When the first initiative was made to collaborate, 20 years ago, between Avesta Energi AB and Outokumpu AB it was a Private Public Partnership, PPP. Initially the importance of Avesta Energi AB being municipally owned played a big role for Outokumpu AB. From their viewpoint, the decision to commit and to form a written agreement was considered safer and the decision was also facilitated by the minimized risk of Avesta Energi AB emigrating. The collaboration was realized by the fact that Avesta Energi AB needed additional output and Outokumpu AB had access to unused excess heat. In the emerging phase, it may have been more of an environmental improvement project initiated partly by pressure from the authority. The contract evolved into requirements on delivered excess heat to Avesta Energi AB but also into covering the district heating demand to Outokumpu AB. The structural ownership and shape switched three years later from Avesta Energi AB into AB Fortum but had no experienced effect since the contracts already were designed and operational.

Future plans

Based on this study the authors have identified a few potential areas for development of the industrial symbiosis network in the future. First of all, Outokumpu AB mentioned that they have great potential of delivering additional excess heat to the district heating network. Although, they indicate that Värmevärden AB has no need for more heat today. Therefore, Outokumpu AB sees a potential in delivering more heat to the district heating network if Värmevärden AB expand their customer base to a larger heat demand. The problem for development of this synergy is described to be in the market and the demand, not the supply. The same problem is revealed in connection to the synergy between AB Karl Hedin and Värmevärden AB. AB Karl Hedin estimate that they have the potential to deliver almost ten times more sawdust to Värmevärden AB, but today no demand exists. The main essence of this is that in order to make the most out of the existing energy and material resources, a larger market or new solutions are needed. Investigating if the surplus can meet a deficit in the region, even between industries, like an example catalyzed by Värmevärden AB between Stora Enso Fors AB and Billerud in Grums. With additional excess heat, making sure it is a reliable supply and available at useful hours, Värmevärden AB could decrease the waste or biomass incineration exchanging it with excess heat, making use of an unused source. If the supply is large enough we state that there should be incentives to exchange a part of the baseload in the district heating network. The case of incineration to obtain heat is not a black and white question solved by one solution. It is rather a large grey area with diffuse options dependent on the perspective applied. With this in mind it is difficult to conclude if exchanging waste with biomass or excess heat would actually be an improvement depending on other waste management options.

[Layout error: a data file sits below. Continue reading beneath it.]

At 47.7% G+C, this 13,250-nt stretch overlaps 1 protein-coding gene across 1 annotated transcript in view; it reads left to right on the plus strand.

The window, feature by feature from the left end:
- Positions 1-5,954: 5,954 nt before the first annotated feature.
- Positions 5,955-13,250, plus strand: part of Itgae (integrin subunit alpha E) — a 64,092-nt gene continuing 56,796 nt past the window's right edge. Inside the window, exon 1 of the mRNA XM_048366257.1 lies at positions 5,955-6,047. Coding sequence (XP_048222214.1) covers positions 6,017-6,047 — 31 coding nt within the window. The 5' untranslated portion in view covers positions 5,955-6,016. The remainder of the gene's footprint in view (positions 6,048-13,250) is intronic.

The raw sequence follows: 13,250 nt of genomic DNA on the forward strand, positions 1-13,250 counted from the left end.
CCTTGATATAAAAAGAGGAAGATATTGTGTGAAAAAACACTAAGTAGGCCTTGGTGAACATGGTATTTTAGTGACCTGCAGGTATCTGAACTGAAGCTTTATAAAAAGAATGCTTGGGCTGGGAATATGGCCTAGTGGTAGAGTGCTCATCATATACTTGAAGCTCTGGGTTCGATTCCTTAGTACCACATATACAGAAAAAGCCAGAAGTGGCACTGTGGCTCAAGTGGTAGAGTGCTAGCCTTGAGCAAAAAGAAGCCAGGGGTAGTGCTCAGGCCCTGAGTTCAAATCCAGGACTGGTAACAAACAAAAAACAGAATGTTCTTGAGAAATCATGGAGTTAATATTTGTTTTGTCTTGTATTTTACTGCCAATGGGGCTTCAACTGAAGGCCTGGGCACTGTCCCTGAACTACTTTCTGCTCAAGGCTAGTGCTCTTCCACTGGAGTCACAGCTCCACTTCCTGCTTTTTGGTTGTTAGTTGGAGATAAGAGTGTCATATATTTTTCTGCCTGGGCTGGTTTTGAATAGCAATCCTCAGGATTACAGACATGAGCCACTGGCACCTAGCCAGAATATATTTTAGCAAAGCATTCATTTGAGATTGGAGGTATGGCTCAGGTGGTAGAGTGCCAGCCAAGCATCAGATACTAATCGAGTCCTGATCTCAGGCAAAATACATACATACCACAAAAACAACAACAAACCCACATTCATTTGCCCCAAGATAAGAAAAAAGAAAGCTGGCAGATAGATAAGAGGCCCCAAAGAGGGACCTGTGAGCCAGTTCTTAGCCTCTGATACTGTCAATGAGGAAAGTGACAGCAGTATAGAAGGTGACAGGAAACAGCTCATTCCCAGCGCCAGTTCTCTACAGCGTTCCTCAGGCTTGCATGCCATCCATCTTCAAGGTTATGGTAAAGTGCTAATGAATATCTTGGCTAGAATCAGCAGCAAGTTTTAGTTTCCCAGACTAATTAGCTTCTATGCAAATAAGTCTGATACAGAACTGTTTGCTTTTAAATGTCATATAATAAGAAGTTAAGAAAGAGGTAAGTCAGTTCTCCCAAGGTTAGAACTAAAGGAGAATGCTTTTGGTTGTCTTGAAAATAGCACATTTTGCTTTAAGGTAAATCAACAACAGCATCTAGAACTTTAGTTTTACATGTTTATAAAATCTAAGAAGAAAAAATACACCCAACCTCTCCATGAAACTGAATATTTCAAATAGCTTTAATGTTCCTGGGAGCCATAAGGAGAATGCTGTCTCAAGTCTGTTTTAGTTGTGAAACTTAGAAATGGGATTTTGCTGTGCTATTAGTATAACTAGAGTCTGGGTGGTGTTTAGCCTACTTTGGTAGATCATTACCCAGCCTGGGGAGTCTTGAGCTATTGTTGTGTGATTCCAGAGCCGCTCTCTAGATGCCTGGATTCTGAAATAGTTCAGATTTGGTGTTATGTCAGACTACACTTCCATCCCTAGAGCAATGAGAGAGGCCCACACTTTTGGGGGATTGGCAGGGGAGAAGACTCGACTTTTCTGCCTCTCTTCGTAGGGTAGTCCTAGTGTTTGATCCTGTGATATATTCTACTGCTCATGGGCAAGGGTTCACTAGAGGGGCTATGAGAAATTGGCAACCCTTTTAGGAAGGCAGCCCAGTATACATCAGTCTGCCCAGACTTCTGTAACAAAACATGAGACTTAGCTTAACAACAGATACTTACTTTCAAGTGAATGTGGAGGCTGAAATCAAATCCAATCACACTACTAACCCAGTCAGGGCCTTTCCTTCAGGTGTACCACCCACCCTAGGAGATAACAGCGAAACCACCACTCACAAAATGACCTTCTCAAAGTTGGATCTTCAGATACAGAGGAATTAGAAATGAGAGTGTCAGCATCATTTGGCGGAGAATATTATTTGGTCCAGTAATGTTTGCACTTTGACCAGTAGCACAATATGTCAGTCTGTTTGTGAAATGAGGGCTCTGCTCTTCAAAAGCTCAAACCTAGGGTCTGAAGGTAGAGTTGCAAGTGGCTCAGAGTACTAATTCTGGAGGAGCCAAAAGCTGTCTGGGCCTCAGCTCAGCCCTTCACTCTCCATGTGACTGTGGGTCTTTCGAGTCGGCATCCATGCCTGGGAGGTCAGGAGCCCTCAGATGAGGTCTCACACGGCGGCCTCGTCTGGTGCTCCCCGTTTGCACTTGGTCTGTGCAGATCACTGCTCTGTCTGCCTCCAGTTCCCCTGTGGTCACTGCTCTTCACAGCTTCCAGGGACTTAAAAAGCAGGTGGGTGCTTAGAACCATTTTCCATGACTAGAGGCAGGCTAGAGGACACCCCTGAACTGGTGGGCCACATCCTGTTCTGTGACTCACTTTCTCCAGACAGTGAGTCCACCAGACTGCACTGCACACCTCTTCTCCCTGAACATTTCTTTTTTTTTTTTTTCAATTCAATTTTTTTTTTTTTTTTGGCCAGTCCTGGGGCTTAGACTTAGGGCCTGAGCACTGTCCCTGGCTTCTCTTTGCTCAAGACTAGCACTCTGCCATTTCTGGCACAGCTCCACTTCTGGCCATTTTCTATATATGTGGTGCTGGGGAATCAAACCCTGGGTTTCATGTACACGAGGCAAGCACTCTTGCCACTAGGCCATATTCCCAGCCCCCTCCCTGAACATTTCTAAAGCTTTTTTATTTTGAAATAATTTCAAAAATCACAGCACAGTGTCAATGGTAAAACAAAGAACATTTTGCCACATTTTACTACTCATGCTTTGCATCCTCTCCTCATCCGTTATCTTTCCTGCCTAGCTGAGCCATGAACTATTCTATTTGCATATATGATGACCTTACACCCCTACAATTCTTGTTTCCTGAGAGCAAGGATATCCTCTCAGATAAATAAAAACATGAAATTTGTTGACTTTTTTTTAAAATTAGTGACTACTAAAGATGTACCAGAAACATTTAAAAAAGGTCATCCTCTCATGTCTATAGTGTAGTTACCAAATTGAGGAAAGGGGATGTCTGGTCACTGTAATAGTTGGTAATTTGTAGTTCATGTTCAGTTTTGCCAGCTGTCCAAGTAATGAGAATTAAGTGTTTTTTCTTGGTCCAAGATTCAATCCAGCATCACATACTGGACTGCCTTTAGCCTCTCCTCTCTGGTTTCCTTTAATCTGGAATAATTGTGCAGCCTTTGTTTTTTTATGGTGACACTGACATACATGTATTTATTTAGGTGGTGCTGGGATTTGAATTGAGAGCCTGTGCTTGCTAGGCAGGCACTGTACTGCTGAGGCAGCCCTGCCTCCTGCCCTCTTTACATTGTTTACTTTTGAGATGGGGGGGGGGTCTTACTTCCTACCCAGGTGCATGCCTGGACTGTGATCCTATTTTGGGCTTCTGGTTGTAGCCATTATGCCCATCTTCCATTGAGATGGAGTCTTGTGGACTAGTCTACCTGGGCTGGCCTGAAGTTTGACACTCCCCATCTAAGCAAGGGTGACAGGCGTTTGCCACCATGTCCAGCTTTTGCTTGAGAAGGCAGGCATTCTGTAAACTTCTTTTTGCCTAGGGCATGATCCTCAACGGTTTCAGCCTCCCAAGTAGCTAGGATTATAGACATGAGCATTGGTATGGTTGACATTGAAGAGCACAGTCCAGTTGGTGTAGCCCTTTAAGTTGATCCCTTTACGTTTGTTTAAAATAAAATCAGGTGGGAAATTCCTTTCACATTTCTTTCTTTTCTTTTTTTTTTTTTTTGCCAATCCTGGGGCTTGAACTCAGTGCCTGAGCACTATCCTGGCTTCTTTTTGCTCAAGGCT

According to Värmevärden AB there have been discussions about creating a synergy with Stora Enso Fors AB but the persons interviewed at Stora Enso Fors AB were not aware of this discussion. Värmevärden AB investigated the possibility of taking care of Stora Enso Fors AB’s excess heat some years ago. The distance between the actors is mentioned as a hinder by Stora Enso Fors AB but Värmevärden AB means that it is technically possible, it is rather a question of investment. Värmevärden AB also believes that there is a possibility to use district heating in Stora Enso Fors AB’s production processes, today dried with steam at the pressure of 5.5 or 12 bars, which Stora Enso Fors AB themselves do not agree with. Stora Enso Fors AB also state that the demand for heat in the Avesta region is already fulfilled and therefore there is no market for Stora Enso Fors AB’s excess heat. We believe that there is potential for connecting these two actors since they have energy flows that are of interest for each other. Although, a more thorough study is needed to deeply look into technical and financial parts of such a synergy.

Stora Enso Fors AB buys pellet to pulverize and use in one of their boilers converted from oil into dried powder, being the largest power boiler operating at maximum 63 MW. The pellet input used by Stora Enso Fors AB comes from the region, either from Norberg or Horndal. At the facility in Norberg sawdust from AB Karl Hedin mainly functions as the input for producing the pellet by a biomass boiler. Värmevärden AB investigated, some seven years ago, the possibilities of making big structural changes connecting Stora Enso Fors AB to the operating synergy network. The idea was to dry AB Karl Hedin's sawdust with optimized heat, meaning a drying process by district heating, and resulting in improved primary resource management. The facility was to be built in Avesta, connected to the district heating grid, drying the sawdust and finally pulverizing the product for use in Stora Enso Fors AB's converted dried powder pellet boiler. The project would have to include a long-term fuel contract between Värmevärden AB and Stora Enso Fors AB to insure future operational stability. The concept was presented to Stora Enso Fors AB but never realized due to investment barriers.

The authors see a future potential of the organic sludge produced at Stora Enso Fors AB being digested among with the organic waste sorted by the Avesta municipality in a digestion facility built in proximity to the region. Stora Enso Fors AB has explored the possibility of building a digestion facility on site but not found the economic driver making such a project feasible. We highlight the potentials for expansion of knowledge sharing and innovation stimulation.